Oregon’s public community colleges and universities should piggyback on the development of “massively open online courses” (MOOCs) to offer credit for these courses at reduced tuition (because teaching costs are reduced). MOOCs could cut the costs of higher ed in Oregon.
Two recent Inside Higher Ed articles report on MOOC developments.
First Paul Fain’s article “Making It Count” (here):
Massively open online courses, or MOOCs, are not credit-bearing. But a pathway to college credit for the courses already exists -- one that experts say many students may soon take.
That scenario combines the courses with prior learning assessment -- a less-hyped potential “disruption” to traditional higher education -- which is the granting of credit for college-level learning gained outside the traditional academic setting.
Here’s how the process could work: A student successfully completes a MOOC, like Coursera’s Social Network Analysis, which will be taught this fall by Lada Adamic, an associate professor at the University of Michigan. The student then describes what he or she learned in that course, backing it up with proof, in a portfolio developed with the help of LearningCounts.org or another service, perhaps offered by a college……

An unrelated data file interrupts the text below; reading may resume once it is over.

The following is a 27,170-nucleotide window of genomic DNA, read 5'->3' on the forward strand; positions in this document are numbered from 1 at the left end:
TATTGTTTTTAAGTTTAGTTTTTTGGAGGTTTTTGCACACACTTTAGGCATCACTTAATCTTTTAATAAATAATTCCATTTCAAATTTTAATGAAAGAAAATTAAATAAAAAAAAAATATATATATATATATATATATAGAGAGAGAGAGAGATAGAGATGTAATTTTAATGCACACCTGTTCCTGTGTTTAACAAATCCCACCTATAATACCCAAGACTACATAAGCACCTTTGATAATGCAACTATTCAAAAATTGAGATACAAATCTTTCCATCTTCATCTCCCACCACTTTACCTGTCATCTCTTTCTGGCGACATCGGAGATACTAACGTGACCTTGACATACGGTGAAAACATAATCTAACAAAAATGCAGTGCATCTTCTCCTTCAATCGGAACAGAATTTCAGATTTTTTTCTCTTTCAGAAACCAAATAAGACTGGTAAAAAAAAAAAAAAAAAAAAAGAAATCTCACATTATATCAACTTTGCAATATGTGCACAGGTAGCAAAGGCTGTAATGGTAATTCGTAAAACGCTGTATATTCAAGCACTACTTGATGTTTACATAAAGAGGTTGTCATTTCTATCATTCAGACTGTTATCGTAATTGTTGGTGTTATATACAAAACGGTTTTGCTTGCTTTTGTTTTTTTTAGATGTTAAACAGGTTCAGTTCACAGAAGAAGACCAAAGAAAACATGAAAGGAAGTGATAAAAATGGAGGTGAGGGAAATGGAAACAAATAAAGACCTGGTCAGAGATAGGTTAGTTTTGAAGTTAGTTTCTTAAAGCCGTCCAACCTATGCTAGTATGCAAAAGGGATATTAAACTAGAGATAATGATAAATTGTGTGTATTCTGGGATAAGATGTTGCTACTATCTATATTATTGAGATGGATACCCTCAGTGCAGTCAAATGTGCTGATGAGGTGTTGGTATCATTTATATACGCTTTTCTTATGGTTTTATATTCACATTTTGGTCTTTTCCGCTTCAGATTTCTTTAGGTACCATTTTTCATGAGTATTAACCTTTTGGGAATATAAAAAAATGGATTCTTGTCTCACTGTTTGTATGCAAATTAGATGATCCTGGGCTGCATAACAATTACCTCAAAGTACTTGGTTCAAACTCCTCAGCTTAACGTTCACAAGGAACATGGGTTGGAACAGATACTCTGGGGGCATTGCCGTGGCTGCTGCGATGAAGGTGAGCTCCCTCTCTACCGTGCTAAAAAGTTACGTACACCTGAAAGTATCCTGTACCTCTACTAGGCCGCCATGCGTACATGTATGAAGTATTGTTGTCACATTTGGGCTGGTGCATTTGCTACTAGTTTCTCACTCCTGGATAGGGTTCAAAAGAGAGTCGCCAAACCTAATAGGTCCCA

Second, Steve Kolowich’s article “How Will MOOCs Make Money” (here):
Massively open online courses, or MOOCs, do not currently lead to any widely recognized credential. Still, with more than 1.5 million people having registered for MOOCs through Coursera, Udacity and edX, the demand for the novel online offerings is undeniable.
But while demand appears to be high, none of these three organizations -- two of which are for-profit companies that will be expected to generate money for investors and the other of which is a nonprofit that will be expected to stand on its own feet eventually -- currently has a business plan.
They can afford it, for now. The Massachusetts Institute of Technology and Harvard University together have committed $60 million to edX, Coursera has raised $16 million in venture funding, and Udacity is sitting on an undisclosed infusion from Charles River Ventures. They have cash to burn, and each has focused on establishing partnerships with reputable institutions and professors and harnessing available technologies in its platform.
The MOOC providers are nonetheless in strange territory. They have staked their future on a vision that makes higher education more free than ever before. And yet their task, eventually, will be to figure out how to make money. By declining to charge for content, instruction and assessment, these providers will have to find new ways to cover their overheads and pay back investors....